As Bob Oatley’s Wild Oats XI crossed the finishing line to take the overall win in the Rolex Sydney Hobart Race 2014, she made yet another entry in the famous event’s record books
As Bob Oatley’s Wild Oats XI crossed the finishing line to take the overall win in the Rolex Sydney Hobart Race 2014 , she made yet another entry in the famous event’s record books. Not only was she the fastest boat to complete the race, as well as scoring the most (four 2005-2008) back to back wins but now, with an eighth line honours victory, she was officially the Rolex Sydney Hobart’s most successful boat. Her impressive form beats that of Morna/Kurrewa IV, the holder of seven line honours titles during the 1950’s and her last in 1960.
The super maxi crossed the Tasmanian finish line at 15.03.26 local after an elapsed time of two days two hours three minutes and 26 seconds.
While her race had been one of a close duel with the brand new 100ft Comanche for the entire trip, the key moment was as the pair crossed the light weather stage in Bass Strait where ‘Oats’ managed to keep her speed on to overtake Comanche. First through the light weather meant first into the developing breeze on the other side. From there Oatley’s team stretched their advantage, at least initially.
“We were two miles ahead of them, in bumpy seas, and they literally went by us,” said Comanche’s skipper Ken Read, “probably going a knot or two faster at the time, and they just sailed into more pressure and just kept extending on the whole fleet.”
But aside from not letting their impressive pace drop as Comanche kept up the pressure on the charge south, there was one hurdle still to cross, the notoriously fluky conditions in the Derwent River on the approach to the finish. This was Comanche’s last opportunity, particularly as the breeze built along the Tasmanian coast. Earlier in the race Comanche had seen top speeds of 32 knots, confirming how potent this new VPLP designed machine is, but in the closing stages of the race conditions never built sufficiently to see this advantage. As they watched Comanche tick off the miles between them, Oatley’s crew led by skipper Mark Richardson kept their cool.
“It was inevitable that they would gain on us,” Richards said after the finish, “but we knew that once they got us they wouldn’t get past us. We finished in our perfect conditions.”
“The boys did a wonderful job in overcoming Comanche which led for the first night. I can’t believe I’m standing here today,” said Richards as he was handed the champagne and the J.H. Illingworth trophy.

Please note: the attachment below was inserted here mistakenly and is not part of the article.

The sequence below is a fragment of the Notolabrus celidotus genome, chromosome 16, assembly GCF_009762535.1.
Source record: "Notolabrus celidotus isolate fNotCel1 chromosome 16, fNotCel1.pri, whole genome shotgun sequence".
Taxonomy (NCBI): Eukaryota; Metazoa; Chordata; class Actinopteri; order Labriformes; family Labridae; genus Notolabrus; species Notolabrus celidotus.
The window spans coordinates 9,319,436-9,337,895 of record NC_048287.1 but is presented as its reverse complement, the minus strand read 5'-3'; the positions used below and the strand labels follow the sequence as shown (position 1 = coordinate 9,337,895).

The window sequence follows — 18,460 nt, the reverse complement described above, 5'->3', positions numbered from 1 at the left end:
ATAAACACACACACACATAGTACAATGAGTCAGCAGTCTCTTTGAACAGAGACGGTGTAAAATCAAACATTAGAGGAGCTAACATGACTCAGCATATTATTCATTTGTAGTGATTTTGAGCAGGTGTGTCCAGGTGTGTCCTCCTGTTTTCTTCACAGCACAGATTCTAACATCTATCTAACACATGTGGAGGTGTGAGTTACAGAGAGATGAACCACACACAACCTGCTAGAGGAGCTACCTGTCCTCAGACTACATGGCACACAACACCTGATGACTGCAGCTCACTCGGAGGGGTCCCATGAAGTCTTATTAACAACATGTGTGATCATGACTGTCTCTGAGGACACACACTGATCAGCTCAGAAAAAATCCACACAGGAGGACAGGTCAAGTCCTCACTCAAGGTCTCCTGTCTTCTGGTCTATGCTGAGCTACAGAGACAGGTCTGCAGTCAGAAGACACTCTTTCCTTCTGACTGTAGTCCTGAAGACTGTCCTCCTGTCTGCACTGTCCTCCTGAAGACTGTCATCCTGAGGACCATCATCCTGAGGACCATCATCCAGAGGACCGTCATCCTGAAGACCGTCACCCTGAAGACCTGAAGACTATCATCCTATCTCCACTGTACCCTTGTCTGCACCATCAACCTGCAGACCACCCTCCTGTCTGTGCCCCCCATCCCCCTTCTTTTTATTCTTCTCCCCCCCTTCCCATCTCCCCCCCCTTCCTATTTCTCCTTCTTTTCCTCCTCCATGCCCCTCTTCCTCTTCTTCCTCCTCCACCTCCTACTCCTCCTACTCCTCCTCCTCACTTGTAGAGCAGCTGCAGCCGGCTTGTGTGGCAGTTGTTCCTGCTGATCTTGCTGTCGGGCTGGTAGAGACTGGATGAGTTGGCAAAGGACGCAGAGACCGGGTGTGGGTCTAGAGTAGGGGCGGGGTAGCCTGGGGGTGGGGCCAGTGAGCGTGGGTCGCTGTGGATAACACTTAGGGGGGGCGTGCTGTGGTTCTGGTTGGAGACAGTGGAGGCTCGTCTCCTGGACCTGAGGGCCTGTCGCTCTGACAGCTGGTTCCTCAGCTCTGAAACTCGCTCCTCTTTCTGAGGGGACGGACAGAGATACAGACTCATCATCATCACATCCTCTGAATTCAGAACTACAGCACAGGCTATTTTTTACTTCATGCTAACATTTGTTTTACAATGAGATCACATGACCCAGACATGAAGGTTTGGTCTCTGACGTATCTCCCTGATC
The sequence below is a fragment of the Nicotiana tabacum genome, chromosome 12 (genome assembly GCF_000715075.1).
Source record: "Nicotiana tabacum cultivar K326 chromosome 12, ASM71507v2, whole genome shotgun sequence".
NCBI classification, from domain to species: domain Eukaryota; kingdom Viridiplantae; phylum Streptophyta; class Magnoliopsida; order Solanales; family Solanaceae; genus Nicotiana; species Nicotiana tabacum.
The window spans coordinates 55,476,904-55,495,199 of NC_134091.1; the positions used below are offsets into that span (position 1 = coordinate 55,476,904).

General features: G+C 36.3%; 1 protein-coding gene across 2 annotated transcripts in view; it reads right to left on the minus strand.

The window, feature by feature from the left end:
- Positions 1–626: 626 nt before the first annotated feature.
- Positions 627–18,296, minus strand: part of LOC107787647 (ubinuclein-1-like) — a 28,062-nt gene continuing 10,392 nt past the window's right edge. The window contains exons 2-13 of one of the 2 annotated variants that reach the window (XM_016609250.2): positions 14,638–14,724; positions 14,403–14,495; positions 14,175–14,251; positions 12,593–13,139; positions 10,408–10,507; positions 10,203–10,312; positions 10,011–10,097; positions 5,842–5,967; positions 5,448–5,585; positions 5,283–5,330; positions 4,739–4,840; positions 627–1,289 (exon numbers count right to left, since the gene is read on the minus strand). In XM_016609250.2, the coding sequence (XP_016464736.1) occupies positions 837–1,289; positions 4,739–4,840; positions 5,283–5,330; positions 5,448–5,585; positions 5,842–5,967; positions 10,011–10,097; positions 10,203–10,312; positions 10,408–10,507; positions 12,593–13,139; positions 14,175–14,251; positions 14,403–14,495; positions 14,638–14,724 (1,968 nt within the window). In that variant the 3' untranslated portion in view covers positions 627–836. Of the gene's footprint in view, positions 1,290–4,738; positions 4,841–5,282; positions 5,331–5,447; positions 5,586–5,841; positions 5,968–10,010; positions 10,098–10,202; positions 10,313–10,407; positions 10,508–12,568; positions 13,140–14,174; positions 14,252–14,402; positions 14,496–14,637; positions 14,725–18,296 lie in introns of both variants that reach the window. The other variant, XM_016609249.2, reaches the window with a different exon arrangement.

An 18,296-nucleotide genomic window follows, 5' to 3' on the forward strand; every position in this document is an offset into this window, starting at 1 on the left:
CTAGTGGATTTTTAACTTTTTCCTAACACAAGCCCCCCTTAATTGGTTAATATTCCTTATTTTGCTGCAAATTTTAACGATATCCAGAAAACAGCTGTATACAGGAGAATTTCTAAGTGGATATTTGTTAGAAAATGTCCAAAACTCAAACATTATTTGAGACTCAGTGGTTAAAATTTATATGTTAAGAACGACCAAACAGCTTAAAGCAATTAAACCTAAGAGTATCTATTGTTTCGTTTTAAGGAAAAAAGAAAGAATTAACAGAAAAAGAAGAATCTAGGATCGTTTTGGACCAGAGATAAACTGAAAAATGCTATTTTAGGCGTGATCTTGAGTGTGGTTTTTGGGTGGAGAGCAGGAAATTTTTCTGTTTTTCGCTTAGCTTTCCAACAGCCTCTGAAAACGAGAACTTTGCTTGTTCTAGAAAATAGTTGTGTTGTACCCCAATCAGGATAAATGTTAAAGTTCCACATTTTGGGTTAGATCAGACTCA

“To win a Hobart is a great honour, but to win line honours for an eighth time – I’m so proud.”
Her owner was equally proud. “It’s a miracle – and we will be back next year, yes, we’ll definitely be back next year,” said Bob Oatley. “She is the best boat in the world; she’s proved that.”
Dignified in defeat, Comanche’s owner, Jim Clark, said: “Wild Oats and Mark Richards ran one hell of a race and it’s a really excellent boat. Disappointed we got stuck in that high pressure system, but they managed to sneak through it. And you’ve got to give them credit, that’s the nature of that boat, they’ve got the balance.”
“It was a race to get past the ridge,” Richards agreed, ‘that was the whole thing. They actually slowed us down in the light weather. We went to leeward of them, but couldn’t get past, so we ended up taking a big pill, lost some ground to get to weather of them. But eventually it paid off, we got past them and away we went.”
So can she stay at the top? Every year there have been major innovations made to the boat to keep her competitive. Are there more modifications to the 10-year-old boat to come?
“She always needs something,” said Oatley, “she is a very expensive girl to look after.”
“There’s not a lot left we can do to this boat other than to sail it well,” said project manager and crew member Iain Murray. “It is a great all-round boat. Clearly it has an advantage over the newer boats in light winds and it’s up to us to sail the boat in stronger winds as best we can and minimise the damage.”
Read was effusive in his praise of the Wild Oats’ crew.
“Wild Oats deserves all its success. This was their day; they had their 12 hours; they had Wild Oats’ weather; but that is boat racing,” he said speaking of the tricky transition zone.
“They deserve their eighth record, Lord knows we tried hard to take it from them. This team, our team, did an unbelievable job, and special credit to the boat builders and the design team because Lord knows we tried to break it, and it wouldn’t break.”
Meanwhile, further back in the fleet Jim Delegat’s ‘Giacomo’ was so fortunate as reports came in that the Volvo 70 had lost her mast at approximately 5.45pm sailing downwind in north-east winds gusting up to 35 knots, 21 nautical miles north-east of Cape Sonnerat. All aboard are safe and the families advised.